Stocks on Monday tumbled amid fears that a surge in oil prices following an attack in Saudi Arabia could further slow down the growth in the economy which was already facing a demand slowdown. The BSE benchmark Sensex plunged 642.22 points, or 1.73 per cent, to 36,481.09 and the broader NSE Nifty fell 185.90 points, or 1.69 per cent, to 10,817.60.
With today’s fall, the Sensex has fallen 904 points in the last two days after the attack on Saudi Arabian oil installations. Investor wealth, or market capitalisation of listed companies, declined by Rs 2.72 lakh crore to Rs 1.39 lakh crore in the stock sell-off in the last two days. The rupee on Tuesday weakened by another 18 paise to settle at 71.78 against the US dollar as investors fretted over the impact of higher crude oil prices on the current account deficit and fiscal deficit.
Analysts said rupee asset markets were under a cloud since Monday after geopolitical risks were revived by attacks on Saudi Arabia oil facilities. India is amongst few in the region most exposed to higher oil prices due to its rising reliance on energy imports and sizeable oil trade deficits. “The extent of oil gains hinges on how long the outage lasts. It remains to be seen if Monday’s price surge sustains. If it does, it could complicate the economy’s macroeconomic outlook, as sensitivity of external balances to oil prices is high,” said Radhika Rao, economist, DBS Bank.
RBI Governor Shaktikanta Das had also warned on Monday that India’s current account and fiscal deficits could worsen if oil prices remain at the elevated level. Many experts also opined that higher oil prices were likely to severely hit economic conditions in India, which imports more than 70 per cent of its oil requirements. India’s growth rate has already fallen to the 5 per cent level in the June quarter, raising concern over the macroeconomic fundamentals.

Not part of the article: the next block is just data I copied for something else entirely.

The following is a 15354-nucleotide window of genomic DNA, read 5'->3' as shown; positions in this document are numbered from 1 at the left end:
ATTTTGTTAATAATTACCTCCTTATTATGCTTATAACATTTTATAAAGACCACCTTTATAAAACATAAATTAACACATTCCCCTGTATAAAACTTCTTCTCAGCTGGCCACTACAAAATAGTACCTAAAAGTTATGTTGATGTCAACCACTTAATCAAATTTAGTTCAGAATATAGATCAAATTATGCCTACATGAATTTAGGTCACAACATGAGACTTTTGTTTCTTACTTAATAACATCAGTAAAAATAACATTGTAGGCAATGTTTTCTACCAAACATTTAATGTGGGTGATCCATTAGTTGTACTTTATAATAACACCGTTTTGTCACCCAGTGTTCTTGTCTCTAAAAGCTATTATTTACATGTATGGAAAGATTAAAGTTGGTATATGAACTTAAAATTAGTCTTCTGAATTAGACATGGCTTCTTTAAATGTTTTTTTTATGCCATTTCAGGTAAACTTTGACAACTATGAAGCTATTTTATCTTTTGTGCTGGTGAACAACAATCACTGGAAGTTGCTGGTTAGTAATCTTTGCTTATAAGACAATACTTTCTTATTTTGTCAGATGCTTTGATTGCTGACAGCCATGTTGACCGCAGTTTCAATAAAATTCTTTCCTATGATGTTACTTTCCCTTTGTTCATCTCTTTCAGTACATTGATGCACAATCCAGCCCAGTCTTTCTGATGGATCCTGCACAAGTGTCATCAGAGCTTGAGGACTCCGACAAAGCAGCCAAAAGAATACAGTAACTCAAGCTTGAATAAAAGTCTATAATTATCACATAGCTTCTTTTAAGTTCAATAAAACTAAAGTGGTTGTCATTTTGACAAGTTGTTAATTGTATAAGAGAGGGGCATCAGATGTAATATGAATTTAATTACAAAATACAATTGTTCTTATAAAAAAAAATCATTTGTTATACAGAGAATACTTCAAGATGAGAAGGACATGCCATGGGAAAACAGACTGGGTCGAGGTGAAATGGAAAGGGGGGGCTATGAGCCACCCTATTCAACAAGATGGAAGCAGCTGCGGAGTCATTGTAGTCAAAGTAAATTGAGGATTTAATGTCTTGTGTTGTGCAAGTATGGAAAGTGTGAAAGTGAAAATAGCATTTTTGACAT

All sectoral indices ended in the red with BSE auto, realty, metal, bankex, finance, oil and gas, energy, teck and IT indices falling up to 3.80 per cent. The broader BSE midcap and smallcap indices followed benchmarks and declined up to 1.84 per cent.
Crude volatility may lead to decline in capital inflows
The surge in oil prices has come at a time when the government is making efforts to boost the economy after the GDP growth slumped to 5 per cent, the slowest in more than six years. Moreover, an increase in inflation stoked by higher fuel prices will also leave less space for the RBI to retain an accommodative policy stance to combat the slowdown. India is among few in the region most exposed to higher oil prices due to its rising reliance on energy imports and sizeable oil trade deficits. If the price surge sustains, it could complicate the economy’s macroeconomic outlook, especially the country’s current account and fiscal deficits. It could also mean a decline in capital inflows. Markets are nervous, at least for now.
The surge in oil prices has come at a time when the government is making efforts to boost the economy after the GDP growth slumped to 5 per cent, the slowest in more than six years. Moreover, an increase in inflation stoked by higher fuel prices will also leave less space for the RBI to cut interest rates to combat the slowdown. Foreign institutional investors (FIIs) sold equities worth Rs 808.29 crore on Tuesday, exchange data showed. Investors were also awaiting cues from the upcoming trade talks between China and the US as well as a much-anticipated policy meeting of the Federal Reserve, scheduled to begin later in the day.
The rupee has plunged by 86 paise against the US dollar in the last two days amid concerns over soaring crude prices.